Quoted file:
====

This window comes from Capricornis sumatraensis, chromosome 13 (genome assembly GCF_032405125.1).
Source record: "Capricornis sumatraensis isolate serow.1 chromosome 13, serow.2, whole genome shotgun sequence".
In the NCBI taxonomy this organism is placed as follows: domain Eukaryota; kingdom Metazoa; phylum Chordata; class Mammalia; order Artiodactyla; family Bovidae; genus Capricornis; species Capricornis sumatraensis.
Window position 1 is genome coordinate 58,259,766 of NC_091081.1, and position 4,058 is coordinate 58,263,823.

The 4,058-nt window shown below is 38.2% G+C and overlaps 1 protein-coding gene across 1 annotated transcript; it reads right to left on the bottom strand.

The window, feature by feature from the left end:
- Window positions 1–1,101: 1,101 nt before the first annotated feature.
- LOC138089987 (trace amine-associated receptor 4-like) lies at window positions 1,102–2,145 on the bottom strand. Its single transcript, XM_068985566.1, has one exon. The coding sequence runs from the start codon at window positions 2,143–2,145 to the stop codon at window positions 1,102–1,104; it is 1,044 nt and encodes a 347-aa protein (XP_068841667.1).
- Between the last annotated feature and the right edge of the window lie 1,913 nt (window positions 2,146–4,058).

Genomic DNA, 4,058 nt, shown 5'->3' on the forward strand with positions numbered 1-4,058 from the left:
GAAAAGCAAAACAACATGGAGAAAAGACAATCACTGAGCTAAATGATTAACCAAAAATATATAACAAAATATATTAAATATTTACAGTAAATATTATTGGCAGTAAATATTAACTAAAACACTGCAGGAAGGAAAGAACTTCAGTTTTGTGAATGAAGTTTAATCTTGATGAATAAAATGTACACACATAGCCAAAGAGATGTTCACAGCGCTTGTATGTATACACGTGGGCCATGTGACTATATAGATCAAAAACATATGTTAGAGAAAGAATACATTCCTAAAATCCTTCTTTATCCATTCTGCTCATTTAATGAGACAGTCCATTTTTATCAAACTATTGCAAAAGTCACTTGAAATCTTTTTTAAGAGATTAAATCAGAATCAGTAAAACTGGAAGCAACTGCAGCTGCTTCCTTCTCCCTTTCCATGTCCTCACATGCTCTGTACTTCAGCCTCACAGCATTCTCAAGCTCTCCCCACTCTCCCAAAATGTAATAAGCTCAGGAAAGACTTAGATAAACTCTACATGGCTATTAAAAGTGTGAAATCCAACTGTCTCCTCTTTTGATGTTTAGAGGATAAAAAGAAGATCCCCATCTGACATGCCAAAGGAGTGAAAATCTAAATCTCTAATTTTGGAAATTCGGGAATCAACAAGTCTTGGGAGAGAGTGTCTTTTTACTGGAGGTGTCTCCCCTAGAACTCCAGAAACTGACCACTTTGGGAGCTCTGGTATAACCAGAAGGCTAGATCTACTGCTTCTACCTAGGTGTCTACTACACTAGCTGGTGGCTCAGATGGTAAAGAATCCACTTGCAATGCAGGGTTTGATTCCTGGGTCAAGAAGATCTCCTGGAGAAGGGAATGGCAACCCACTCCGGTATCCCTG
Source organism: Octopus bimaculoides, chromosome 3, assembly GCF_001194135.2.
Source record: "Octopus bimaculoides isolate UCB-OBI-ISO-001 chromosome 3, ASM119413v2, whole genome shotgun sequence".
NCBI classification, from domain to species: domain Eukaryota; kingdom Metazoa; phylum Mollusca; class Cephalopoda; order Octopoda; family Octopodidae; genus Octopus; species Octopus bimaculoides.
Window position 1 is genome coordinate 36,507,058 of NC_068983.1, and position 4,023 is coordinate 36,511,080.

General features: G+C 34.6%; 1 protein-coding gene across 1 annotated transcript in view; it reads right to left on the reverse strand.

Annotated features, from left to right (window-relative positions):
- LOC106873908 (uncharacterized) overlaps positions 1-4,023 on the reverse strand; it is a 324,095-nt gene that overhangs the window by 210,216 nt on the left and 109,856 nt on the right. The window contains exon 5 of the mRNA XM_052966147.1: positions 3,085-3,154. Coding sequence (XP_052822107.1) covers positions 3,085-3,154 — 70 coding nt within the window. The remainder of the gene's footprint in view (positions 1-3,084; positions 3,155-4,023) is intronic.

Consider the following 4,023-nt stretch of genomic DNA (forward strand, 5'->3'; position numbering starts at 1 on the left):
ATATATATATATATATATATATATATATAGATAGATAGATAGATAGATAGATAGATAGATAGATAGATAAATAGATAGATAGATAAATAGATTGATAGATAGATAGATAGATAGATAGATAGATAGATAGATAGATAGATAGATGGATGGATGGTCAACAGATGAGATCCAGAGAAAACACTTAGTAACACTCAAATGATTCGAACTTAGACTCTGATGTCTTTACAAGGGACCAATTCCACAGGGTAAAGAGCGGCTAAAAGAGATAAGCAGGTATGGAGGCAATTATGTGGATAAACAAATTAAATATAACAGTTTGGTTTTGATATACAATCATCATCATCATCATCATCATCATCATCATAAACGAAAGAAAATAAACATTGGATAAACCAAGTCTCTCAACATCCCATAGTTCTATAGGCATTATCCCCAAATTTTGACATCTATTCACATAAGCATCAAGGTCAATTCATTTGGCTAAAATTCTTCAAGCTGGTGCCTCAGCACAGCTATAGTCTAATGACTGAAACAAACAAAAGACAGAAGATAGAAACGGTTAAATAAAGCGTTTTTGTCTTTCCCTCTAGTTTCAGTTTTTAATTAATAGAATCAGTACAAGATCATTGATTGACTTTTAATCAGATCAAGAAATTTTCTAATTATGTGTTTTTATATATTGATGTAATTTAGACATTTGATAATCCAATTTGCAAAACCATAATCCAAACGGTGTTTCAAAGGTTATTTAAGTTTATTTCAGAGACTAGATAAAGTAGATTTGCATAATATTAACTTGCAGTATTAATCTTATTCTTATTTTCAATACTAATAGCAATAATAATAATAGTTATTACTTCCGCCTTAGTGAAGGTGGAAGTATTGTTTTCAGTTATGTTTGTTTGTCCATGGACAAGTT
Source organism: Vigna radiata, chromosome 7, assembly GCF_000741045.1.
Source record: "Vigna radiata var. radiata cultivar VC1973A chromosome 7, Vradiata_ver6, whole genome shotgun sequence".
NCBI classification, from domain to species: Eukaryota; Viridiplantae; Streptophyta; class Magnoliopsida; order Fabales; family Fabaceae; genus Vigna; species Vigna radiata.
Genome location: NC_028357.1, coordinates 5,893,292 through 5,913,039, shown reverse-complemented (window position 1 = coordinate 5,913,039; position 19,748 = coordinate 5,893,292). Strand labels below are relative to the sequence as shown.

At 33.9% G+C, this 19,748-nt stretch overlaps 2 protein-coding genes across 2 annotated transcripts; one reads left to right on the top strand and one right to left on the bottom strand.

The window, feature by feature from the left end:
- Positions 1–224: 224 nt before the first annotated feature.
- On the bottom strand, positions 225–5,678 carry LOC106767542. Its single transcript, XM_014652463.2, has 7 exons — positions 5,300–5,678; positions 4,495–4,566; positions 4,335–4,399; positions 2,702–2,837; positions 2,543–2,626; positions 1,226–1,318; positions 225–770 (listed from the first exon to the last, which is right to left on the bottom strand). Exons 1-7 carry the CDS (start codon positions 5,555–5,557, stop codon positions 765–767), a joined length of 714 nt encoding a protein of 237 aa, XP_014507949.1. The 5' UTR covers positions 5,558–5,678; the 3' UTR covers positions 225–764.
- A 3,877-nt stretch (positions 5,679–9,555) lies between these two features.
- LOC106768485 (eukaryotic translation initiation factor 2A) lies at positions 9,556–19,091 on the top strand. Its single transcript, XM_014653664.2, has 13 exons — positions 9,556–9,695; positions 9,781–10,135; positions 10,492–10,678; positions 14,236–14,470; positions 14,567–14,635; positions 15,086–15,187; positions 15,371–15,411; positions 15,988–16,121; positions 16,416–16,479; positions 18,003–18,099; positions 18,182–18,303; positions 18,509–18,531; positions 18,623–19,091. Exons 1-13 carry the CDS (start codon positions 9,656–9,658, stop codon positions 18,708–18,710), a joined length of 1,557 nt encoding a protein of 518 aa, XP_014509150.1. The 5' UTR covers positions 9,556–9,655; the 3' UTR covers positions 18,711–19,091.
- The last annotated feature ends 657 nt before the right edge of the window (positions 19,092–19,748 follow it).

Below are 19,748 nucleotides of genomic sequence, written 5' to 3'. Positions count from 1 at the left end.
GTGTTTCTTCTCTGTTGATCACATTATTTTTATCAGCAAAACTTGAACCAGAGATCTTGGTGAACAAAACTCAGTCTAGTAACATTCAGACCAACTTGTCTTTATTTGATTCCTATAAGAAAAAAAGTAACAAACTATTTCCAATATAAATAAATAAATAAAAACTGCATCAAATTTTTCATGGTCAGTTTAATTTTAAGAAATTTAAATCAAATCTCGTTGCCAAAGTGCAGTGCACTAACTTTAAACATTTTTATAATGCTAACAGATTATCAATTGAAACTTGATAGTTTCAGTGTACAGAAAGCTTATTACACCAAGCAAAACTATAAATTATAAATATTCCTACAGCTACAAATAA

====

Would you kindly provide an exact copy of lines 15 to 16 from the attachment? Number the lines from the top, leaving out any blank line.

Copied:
Window position 1 is genome coordinate 36,507,058 of NC_068983.1, and position 4,023 is coordinate 36,511,080.

General features: G+C 34.6%; 1 protein-coding gene across 1 annotated transcript in view; it reads right to left on the reverse strand.